Our childhood experiences shape us into who we are today. But what happens when those who are meant to protect us minimize trauma or damaging behaviour and condition us from infancy to bottle up our emotions when experiencing abuse? This is the question that brilliant film director Jules Rosskam sets out to discover the answer to in his disturbing, but unequivocally essential, must-see motion picture.
Out of all of XPOSED’s thrilling and uncanny candidates for this year’s edition, Paternal Rites is the most touching, brutal and indispensable. The international queer film festival’s heartrending addition allows us access into the troubled world of an abused child and now scarred adult who shyly and desperately seeks help to try and make sense of what happened to him. The movie is depicted from a first-person perspective, putting together a collection of photographs, short videos, audio diaries and memorabilia that take up the entire screen time. The fleeting images are part of a road trip that the Jewish American Rosskam family took in 1974. The four-month journey immerses the viewer in a multicoloured exploration of the past and includes unique representations of a variety of locations from Portland, Vancouver, Chicago, Savannah and Boston.
However, this enticing travelogue footage is by far the film’s centrepiece. Of primary concern to both the director and the viewer is the audio. The latter includes a series of discussions between Rosskam, his therapist, partner, as well as several interviews and recorded conversations that the protagonist has with his mother and father. These reveal not only the harrowing story of neglect, abuse and trauma that Jules has been through, but also the ignorance and dismissive attitudes that he has had to face as a result and silently struggle with over the years. The absent paternal figure in Rosskam’s life has deeply affected him during his forming years and continues to confuse, dishearten and pain him as a grown adult. His prolonged meetings with his therapist are not enough to bring closure, which is why the young man decides to have a heart-to-heart talk with his dad. During their conversation, it becomes apparent that his parent is not apologetic and does not even recognise the toxic effects that his abusive behaviour has had on his now matured son. Although the dialogue is gut-wrenching to listen to, it poses a question that viewers undoubtedly relate to: how can one overcome trauma and repair a broken relationship with a family member if the latter refuses to acknowledge the abuse and is not accountable for the suffering their actions have caused?
The director also tackles all of the years of self-blame, shame and confusion during which Jules would constantly doubt his perception and try to find explanations or arguments for his parent’s unloving behaviour. He would rationalize the abuse with common excuses, including how his father might have been a victim of maltreatment himself, how he was misunderstood or that he could not know any better and did the best he could. These justifications peel off one by one as the movie progresses and the viewer gets a deeper look into the agonizing effects of physical, psychological and sexual abuse.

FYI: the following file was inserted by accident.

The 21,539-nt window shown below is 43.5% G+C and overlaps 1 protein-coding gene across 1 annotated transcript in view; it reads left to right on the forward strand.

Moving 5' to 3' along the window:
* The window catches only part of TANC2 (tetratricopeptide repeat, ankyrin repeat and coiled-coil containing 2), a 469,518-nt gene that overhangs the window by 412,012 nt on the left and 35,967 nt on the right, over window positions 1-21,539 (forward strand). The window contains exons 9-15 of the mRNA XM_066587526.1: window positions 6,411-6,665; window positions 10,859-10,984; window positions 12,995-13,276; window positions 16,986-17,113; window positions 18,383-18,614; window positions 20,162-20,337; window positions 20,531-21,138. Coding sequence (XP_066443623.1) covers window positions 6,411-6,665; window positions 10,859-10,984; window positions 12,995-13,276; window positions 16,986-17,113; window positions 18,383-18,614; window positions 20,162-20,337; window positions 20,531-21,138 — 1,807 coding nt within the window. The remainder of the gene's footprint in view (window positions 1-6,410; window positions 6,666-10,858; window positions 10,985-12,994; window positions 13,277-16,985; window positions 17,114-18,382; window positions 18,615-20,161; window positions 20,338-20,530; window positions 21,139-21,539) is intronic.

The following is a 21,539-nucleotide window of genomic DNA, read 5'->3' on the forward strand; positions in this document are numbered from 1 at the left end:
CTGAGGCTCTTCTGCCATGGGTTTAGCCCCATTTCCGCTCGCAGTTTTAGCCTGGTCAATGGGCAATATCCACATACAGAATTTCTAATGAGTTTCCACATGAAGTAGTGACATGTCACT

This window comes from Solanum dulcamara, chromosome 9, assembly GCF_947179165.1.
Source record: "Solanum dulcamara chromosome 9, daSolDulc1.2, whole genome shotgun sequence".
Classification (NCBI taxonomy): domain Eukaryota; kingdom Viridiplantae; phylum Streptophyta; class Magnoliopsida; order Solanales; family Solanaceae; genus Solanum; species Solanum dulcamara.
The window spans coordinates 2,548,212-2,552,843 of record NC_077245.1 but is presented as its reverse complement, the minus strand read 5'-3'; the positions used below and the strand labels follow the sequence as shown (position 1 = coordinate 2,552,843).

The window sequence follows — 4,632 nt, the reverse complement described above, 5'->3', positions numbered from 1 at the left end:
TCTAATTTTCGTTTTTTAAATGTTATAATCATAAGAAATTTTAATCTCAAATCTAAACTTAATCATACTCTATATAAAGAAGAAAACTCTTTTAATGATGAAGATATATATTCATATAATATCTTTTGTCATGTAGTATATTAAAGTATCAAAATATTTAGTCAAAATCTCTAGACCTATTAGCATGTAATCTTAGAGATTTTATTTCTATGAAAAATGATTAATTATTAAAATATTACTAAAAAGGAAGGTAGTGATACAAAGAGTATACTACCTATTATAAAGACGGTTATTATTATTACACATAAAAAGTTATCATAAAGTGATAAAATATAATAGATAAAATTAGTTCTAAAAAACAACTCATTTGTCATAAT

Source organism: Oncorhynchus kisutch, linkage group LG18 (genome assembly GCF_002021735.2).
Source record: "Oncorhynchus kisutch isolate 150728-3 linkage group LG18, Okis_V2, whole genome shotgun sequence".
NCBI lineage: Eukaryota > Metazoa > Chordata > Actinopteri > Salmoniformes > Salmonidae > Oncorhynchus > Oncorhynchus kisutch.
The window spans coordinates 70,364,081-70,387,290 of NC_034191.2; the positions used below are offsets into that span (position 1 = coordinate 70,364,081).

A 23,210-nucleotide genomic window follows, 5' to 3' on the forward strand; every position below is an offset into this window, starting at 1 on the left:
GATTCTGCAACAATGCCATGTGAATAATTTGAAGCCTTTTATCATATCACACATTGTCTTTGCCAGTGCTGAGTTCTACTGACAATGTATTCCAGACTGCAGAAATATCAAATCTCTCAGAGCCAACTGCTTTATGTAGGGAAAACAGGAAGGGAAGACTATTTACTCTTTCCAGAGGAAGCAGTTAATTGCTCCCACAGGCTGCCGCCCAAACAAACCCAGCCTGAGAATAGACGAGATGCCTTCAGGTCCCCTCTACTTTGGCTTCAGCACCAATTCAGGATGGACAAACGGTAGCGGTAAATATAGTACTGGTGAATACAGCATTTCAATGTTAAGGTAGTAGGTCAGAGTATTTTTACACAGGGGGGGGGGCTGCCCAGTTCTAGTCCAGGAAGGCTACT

The film’s most glaringly shocking moment is when Rosskam gives his therapist a chilling account about his mother’s emotionally abusive behaviour and confesses that until his discussion with a professional he deemed it to be funny and normal. Being traumatized by his father, Jules would be unable to sleep many nights and stay up late crying. When he would go to his mother’s room and wake her up to ask her for comfort, she would react aggressively and sarcastically tell him that she can’t help him, unless he wants her to smack him over the head and knock him out so he can get some “rest”. Jules would end up lying on the hallway floor, crying himself to sleep. As a child, he was also abused and physically assaulted by his troubled brother, Andrew. When he would beg his parents for help, they would do nothing to protect him. However, in a recent conversation between Rosskam and his mother, the woman places the blame on him and claims he should have insisted more on getting help and that he had no evidence. Instances such as these were not uncommon in Rosskam’s childhood and the film does a sublime job at showcasing how abuse is played down and cold, abnormal reactions to it are internalized by the victim, leading to self-destructive behavior and self-hatred.
Paternal Rites is gruelling to watch, but nonetheless an eye-opening analysis on human psychology and an essential, riveting addition to this year’s XPOSED International Queer Film Festival. The motion picture tackles a wide range of intriguing topics such as memory retrieval and adult coping mechanisms for childhood abuse, but also the importance of expressing repressed feelings and the healing power of filmmaking. Allowing the viewer to draw their own conclusions, Rosskam’s first-person project is a slow-burning masterpiece that manages to keep you on the edge of your seat without much visual stimulation, shedding light on the strength and emotional labour it takes to overcome trauma and lead a normal, happy life.